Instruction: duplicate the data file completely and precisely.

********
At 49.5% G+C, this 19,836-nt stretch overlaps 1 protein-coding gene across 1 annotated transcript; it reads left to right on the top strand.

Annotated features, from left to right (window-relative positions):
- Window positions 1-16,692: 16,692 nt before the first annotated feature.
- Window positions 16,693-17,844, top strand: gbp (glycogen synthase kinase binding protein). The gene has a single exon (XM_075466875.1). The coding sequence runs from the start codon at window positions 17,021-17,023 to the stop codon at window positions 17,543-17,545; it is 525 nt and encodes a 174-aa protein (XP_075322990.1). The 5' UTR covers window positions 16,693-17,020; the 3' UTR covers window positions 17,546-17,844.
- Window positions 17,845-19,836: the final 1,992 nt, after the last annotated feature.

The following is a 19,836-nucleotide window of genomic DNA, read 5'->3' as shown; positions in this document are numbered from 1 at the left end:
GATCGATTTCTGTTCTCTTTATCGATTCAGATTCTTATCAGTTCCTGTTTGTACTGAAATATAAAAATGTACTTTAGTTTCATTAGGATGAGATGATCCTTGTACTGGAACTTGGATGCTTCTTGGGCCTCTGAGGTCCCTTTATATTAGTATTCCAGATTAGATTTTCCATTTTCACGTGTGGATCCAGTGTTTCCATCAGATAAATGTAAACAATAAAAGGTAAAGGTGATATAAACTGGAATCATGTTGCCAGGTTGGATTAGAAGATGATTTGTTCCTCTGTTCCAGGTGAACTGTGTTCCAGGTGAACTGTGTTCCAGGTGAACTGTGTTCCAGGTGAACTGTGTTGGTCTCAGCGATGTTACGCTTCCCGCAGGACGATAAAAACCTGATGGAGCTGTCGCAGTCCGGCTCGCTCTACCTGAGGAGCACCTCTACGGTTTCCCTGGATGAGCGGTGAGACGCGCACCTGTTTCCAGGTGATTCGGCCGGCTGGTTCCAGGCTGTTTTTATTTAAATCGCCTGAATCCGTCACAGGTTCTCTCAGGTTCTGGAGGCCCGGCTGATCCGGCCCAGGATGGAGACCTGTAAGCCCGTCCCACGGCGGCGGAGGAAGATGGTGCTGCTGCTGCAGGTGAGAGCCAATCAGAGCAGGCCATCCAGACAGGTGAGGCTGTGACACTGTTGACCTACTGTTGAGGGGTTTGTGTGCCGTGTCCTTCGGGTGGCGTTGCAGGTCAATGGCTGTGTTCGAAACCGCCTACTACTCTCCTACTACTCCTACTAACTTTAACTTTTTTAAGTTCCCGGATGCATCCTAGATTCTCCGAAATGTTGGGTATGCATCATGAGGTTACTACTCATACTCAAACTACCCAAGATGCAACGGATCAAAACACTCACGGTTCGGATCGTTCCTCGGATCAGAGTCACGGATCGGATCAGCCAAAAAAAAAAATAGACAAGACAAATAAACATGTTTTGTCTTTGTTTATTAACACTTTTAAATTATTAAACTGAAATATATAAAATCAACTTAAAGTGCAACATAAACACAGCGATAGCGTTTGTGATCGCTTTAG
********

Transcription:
At 49.5% G+C, this 19,836-nt stretch overlaps 1 protein-coding gene across 1 annotated transcript; it reads left to right on the top strand.

Annotated features, from left to right (window-relative positions):
- Window positions 1-16,692: 16,692 nt before the first annotated feature.
- Window positions 16,693-17,844, top strand: gbp (glycogen synthase kinase binding protein). The gene has a single exon (XM_075466875.1). The coding sequence runs from the start codon at window positions 17,021-17,023 to the stop codon at window positions 17,543-17,545; it is 525 nt and encodes a 174-aa protein (XP_075322990.1). The 5' UTR covers window positions 16,693-17,020; the 3' UTR covers window positions 17,546-17,844.
- Window positions 17,845-19,836: the final 1,992 nt, after the last annotated feature.

The following is a 19,836-nucleotide window of genomic DNA, read 5'->3' as shown; positions in this document are numbered from 1 at the left end:
GATCGATTTCTGTTCTCTTTATCGATTCAGATTCTTATCAGTTCCTGTTTGTACTGAAATATAAAAATGTACTTTAGTTTCATTAGGATGAGATGATCCTTGTACTGGAACTTGGATGCTTCTTGGGCCTCTGAGGTCCCTTTATATTAGTATTCCAGATTAGATTTTCCATTTTCACGTGTGGATCCAGTGTTTCCATCAGATAAATGTAAACAATAAAAGGTAAAGGTGATATAAACTGGAATCATGTTGCCAGGTTGGATTAGAAGATGATTTGTTCCTCTGTTCCAGGTGAACTGTGTTCCAGGTGAACTGTGTTCCAGGTGAACTGTGTTCCAGGTGAACTGTGTTGGTCTCAGCGATGTTACGCTTCCCGCAGGACGATAAAAACCTGATGGAGCTGTCGCAGTCCGGCTCGCTCTACCTGAGGAGCACCTCTACGGTTTCCCTGGATGAGCGGTGAGACGCGCACCTGTTTCCAGGTGATTCGGCCGGCTGGTTCCAGGCTGTTTTTATTTAAATCGCCTGAATCCGTCACAGGTTCTCTCAGGTTCTGGAGGCCCGGCTGATCCGGCCCAGGATGGAGACCTGTAAGCCCGTCCCACGGCGGCGGAGGAAGATGGTGCTGCTGCTGCAGGTGAGAGCCAATCAGAGCAGGCCATCCAGACAGGTGAGGCTGTGACACTGTTGACCTACTGTTGAGGGGTTTGTGTGCCGTGTCCTTCGGGTGGCGTTGCAGGTCAATGGCTGTGTTCGAAACCGCCTACTACTCTCCTACTACTCCTACTAACTTTAACTTTTTTAAGTTCCCGGATGCATCCTAGATTCTCCGAAATGTTGGGTATGCATCATGAGGTTACTACTCATACTCAAACTACCCAAGATGCAACGGATCAAAACACTCACGGTTCGGATCGTTCCTCGGATCAGAGTCACGGATCGGATCAGCCAAAAAAAAAAATAGACAAGACAAATAAACATGTTTTGTCTTTGTTTATTAACACTTTTAAATTATTAAACTGAAATATATAAAATCAACTTAAAGTGCAACATAAACACAGCGATAGCGTTTGTGATCGCTTTAG